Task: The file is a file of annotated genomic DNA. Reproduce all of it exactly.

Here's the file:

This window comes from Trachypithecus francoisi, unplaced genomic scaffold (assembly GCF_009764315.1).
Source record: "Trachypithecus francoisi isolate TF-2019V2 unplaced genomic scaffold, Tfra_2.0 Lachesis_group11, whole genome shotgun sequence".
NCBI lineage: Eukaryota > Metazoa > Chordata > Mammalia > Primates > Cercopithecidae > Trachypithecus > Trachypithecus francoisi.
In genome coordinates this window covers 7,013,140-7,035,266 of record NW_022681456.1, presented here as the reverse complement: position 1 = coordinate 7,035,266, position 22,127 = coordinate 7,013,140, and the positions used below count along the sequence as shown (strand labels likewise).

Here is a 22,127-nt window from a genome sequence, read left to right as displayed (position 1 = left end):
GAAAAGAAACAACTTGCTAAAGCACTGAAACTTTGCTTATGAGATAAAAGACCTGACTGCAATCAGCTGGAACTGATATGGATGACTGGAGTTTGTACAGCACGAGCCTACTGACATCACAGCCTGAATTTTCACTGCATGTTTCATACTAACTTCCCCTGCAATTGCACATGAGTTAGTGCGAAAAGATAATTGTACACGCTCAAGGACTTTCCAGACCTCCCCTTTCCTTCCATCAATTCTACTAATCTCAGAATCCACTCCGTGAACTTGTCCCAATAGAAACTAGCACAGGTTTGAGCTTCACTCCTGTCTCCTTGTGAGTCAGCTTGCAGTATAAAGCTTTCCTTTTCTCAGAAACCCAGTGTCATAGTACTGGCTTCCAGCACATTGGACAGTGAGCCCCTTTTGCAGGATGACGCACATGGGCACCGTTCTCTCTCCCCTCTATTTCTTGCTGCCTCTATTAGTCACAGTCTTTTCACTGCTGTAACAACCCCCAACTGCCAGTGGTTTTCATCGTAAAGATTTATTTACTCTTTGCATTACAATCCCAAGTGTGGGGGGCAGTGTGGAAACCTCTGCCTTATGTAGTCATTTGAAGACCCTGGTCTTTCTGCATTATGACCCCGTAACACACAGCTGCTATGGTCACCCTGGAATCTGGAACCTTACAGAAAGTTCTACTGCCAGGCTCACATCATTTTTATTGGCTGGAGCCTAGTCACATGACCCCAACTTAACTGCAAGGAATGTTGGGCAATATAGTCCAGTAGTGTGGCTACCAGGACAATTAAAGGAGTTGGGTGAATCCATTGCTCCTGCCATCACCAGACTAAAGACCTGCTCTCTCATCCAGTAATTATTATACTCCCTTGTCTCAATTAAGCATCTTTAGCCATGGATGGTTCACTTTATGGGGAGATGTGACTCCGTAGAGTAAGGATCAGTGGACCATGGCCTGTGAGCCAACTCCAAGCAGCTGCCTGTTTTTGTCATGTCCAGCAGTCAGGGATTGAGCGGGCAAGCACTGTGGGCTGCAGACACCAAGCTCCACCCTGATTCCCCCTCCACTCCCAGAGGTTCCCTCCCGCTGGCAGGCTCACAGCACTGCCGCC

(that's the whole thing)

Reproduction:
This window comes from Trachypithecus francoisi, unplaced genomic scaffold (assembly GCF_009764315.1).
Source record: "Trachypithecus francoisi isolate TF-2019V2 unplaced genomic scaffold, Tfra_2.0 Lachesis_group11, whole genome shotgun sequence".
NCBI lineage: Eukaryota > Metazoa > Chordata > Mammalia > Primates > Cercopithecidae > Trachypithecus > Trachypithecus francoisi.
In genome coordinates this window covers 7,013,140-7,035,266 of record NW_022681456.1, presented here as the reverse complement: position 1 = coordinate 7,035,266, position 22,127 = coordinate 7,013,140, and the positions used below count along the sequence as shown (strand labels likewise).

Here is a 22,127-nt window from a genome sequence, read left to right as displayed (position 1 = left end):
GAAAAGAAACAACTTGCTAAAGCACTGAAACTTTGCTTATGAGATAAAAGACCTGACTGCAATCAGCTGGAACTGATATGGATGACTGGAGTTTGTACAGCACGAGCCTACTGACATCACAGCCTGAATTTTCACTGCATGTTTCATACTAACTTCCCCTGCAATTGCACATGAGTTAGTGCGAAAAGATAATTGTACACGCTCAAGGACTTTCCAGACCTCCCCTTTCCTTCCATCAATTCTACTAATCTCAGAATCCACTCCGTGAACTTGTCCCAATAGAAACTAGCACAGGTTTGAGCTTCACTCCTGTCTCCTTGTGAGTCAGCTTGCAGTATAAAGCTTTCCTTTTCTCAGAAACCCAGTGTCATAGTACTGGCTTCCAGCACATTGGACAGTGAGCCCCTTTTGCAGGATGACGCACATGGGCACCGTTCTCTCTCCCCTCTATTTCTTGCTGCCTCTATTAGTCACAGTCTTTTCACTGCTGTAACAACCCCCAACTGCCAGTGGTTTTCATCGTAAAGATTTATTTACTCTTTGCATTACAATCCCAAGTGTGGGGGGCAGTGTGGAAACCTCTGCCTTATGTAGTCATTTGAAGACCCTGGTCTTTCTGCATTATGACCCCGTAACACACAGCTGCTATGGTCACCCTGGAATCTGGAACCTTACAGAAAGTTCTACTGCCAGGCTCACATCATTTTTATTGGCTGGAGCCTAGTCACATGACCCCAACTTAACTGCAAGGAATGTTGGGCAATATAGTCCAGTAGTGTGGCTACCAGGACAATTAAAGGAGTTGGGTGAATCCATTGCTCCTGCCATCACCAGACTAAAGACCTGCTCTCTCATCCAGTAATTATTATACTCCCTTGTCTCAATTAAGCATCTTTAGCCATGGATGGTTCACTTTATGGGGAGATGTGACTCCGTAGAGTAAGGATCAGTGGACCATGGCCTGTGAGCCAACTCCAAGCAGCTGCCTGTTTTTGTCATGTCCAGCAGTCAGGGATTGAGCGGGCAAGCACTGTGGGCTGCAGACACCAAGCTCCACCCTGATTCCCCCTCCACTCCCAGAGGTTCCCTCCCGCTGGCAGGCTCACAGCACTGCCGCC